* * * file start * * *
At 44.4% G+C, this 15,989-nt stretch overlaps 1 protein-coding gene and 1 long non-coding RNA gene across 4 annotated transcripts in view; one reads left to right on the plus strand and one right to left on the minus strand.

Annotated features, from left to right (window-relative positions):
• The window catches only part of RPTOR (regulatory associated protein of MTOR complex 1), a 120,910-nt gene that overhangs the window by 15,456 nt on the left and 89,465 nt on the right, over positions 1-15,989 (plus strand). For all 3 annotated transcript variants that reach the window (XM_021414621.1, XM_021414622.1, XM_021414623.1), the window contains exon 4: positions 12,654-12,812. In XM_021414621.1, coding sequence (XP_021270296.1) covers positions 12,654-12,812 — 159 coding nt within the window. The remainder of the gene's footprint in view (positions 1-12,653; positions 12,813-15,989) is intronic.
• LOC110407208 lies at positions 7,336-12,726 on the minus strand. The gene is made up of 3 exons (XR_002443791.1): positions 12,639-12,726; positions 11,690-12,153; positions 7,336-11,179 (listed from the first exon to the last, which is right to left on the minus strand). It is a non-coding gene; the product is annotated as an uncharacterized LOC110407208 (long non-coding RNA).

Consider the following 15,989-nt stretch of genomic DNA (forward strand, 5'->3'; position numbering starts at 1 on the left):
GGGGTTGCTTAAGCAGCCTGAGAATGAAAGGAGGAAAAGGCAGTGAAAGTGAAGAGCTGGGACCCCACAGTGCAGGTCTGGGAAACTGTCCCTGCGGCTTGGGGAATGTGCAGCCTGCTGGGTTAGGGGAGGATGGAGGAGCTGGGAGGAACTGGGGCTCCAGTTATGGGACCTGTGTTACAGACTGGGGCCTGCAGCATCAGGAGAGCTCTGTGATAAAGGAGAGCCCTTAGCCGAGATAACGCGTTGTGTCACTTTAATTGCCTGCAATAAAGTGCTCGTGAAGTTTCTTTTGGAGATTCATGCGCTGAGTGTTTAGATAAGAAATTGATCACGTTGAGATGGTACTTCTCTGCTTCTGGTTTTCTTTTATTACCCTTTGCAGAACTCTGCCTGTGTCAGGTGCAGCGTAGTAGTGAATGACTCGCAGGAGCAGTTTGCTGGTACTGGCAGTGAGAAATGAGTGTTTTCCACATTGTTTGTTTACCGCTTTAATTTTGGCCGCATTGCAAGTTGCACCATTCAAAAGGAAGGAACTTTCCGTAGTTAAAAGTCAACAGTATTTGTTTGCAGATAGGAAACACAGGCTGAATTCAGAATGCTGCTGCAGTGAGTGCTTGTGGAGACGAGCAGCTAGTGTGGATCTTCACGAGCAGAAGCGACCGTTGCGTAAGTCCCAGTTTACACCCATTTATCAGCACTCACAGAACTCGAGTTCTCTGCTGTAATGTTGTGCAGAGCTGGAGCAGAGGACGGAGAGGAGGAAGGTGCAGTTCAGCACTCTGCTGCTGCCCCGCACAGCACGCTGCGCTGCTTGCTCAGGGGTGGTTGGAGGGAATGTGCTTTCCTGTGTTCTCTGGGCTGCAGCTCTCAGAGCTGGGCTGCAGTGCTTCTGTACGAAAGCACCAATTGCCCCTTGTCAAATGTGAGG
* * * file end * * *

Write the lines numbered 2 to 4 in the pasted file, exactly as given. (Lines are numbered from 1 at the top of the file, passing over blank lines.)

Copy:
Annotated features, from left to right (window-relative positions):
• The window catches only part of RPTOR (regulatory associated protein of MTOR complex 1), a 120,910-nt gene that overhangs the window by 15,456 nt on the left and 89,465 nt on the right, over positions 1-15,989 (plus strand). For all 3 annotated transcript variants that reach the window (XM_021414621.1, XM_021414622.1, XM_021414623.1), the window contains exon 4: positions 12,654-12,812. In XM_021414621.1, coding sequence (XP_021270296.1) covers positions 12,654-12,812 — 159 coding nt within the window. The remainder of the gene's footprint in view (positions 1-12,653; positions 12,813-15,989) is intronic.
• LOC110407208 lies at positions 7,336-12,726 on the minus strand. The gene is made up of 3 exons (XR_002443791.1): positions 12,639-12,726; positions 11,690-12,153; positions 7,336-11,179 (listed from the first exon to the last, which is right to left on the minus strand). It is a non-coding gene; the product is annotated as an uncharacterized LOC110407208 (long non-coding RNA).